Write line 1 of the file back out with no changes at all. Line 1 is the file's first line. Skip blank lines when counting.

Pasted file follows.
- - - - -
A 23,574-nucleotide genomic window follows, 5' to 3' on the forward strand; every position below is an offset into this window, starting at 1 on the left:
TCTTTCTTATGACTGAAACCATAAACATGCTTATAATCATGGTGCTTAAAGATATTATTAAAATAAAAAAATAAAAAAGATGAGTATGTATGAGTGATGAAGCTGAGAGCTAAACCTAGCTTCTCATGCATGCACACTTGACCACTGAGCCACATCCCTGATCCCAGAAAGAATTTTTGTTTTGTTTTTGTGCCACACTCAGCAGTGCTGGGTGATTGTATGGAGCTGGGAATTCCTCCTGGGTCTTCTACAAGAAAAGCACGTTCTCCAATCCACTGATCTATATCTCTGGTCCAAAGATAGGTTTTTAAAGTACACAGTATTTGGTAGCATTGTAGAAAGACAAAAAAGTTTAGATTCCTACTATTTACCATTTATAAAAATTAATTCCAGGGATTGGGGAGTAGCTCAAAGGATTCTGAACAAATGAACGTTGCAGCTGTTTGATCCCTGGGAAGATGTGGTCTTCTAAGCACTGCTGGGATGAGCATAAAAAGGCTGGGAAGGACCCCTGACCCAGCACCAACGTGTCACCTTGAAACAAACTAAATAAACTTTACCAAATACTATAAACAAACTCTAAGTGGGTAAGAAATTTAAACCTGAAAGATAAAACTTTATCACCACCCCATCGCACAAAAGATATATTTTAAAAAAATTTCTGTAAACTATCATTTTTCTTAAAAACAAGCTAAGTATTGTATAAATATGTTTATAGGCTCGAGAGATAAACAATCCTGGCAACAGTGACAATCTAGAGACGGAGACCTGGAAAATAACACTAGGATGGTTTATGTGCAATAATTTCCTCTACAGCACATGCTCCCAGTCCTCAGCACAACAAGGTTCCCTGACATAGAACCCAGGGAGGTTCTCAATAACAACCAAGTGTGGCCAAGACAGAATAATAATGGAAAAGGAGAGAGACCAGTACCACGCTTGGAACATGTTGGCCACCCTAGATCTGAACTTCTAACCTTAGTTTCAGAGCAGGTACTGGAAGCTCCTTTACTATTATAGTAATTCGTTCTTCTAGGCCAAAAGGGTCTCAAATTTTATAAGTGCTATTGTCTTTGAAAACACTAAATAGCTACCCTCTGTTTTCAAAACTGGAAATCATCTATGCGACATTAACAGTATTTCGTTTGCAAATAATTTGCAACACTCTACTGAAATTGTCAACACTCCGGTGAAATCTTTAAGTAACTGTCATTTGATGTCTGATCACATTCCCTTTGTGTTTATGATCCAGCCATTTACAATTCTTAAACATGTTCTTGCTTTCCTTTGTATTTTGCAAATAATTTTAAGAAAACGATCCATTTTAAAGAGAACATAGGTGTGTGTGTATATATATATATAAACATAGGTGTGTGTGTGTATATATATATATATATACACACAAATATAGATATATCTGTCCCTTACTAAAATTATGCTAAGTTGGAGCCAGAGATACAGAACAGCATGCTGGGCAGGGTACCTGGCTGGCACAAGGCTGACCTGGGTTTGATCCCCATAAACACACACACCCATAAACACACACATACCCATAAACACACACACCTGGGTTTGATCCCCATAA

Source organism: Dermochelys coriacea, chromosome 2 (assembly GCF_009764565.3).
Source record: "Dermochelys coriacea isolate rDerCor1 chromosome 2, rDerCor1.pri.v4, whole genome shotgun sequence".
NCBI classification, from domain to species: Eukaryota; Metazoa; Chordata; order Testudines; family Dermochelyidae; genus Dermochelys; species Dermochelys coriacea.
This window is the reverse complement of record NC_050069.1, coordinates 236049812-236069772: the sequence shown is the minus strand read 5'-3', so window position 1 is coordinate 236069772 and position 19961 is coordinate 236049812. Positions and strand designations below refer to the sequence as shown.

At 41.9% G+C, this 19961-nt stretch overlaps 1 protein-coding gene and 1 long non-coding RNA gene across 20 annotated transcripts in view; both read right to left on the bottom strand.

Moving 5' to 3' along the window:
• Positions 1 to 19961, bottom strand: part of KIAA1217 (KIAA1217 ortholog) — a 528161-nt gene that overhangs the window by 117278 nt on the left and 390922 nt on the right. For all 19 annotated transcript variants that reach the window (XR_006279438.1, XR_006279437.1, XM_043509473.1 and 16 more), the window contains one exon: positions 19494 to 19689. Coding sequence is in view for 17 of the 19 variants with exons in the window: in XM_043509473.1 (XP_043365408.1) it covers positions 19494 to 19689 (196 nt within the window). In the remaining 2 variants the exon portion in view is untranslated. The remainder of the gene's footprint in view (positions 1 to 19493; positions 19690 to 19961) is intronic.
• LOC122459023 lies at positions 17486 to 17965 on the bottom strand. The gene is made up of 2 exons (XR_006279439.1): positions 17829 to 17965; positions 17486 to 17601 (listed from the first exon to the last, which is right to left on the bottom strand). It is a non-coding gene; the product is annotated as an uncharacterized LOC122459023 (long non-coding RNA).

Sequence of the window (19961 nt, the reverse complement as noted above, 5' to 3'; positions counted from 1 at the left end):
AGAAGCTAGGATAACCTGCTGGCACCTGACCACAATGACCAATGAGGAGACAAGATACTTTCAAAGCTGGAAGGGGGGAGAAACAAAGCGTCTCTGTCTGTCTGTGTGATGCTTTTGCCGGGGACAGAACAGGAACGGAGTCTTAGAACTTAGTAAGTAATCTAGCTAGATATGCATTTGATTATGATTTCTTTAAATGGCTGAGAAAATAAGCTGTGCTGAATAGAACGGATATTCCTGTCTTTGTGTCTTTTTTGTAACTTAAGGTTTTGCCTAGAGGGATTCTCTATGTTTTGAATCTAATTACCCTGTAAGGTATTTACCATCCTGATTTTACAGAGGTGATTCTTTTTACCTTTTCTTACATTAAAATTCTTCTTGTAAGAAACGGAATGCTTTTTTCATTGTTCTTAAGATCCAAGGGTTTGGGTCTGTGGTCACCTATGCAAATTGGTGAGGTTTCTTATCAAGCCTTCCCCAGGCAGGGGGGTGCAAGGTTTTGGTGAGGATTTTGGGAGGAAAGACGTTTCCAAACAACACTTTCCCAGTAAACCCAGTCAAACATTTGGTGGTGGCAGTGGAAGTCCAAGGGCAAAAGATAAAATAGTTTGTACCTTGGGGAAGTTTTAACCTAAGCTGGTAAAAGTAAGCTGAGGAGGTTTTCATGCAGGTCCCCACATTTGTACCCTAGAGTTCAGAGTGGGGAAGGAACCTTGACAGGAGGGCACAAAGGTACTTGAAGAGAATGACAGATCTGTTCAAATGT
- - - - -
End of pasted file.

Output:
A 23,574-nucleotide genomic window follows, 5' to 3' on the forward strand; every position below is an offset into this window, starting at 1 on the left: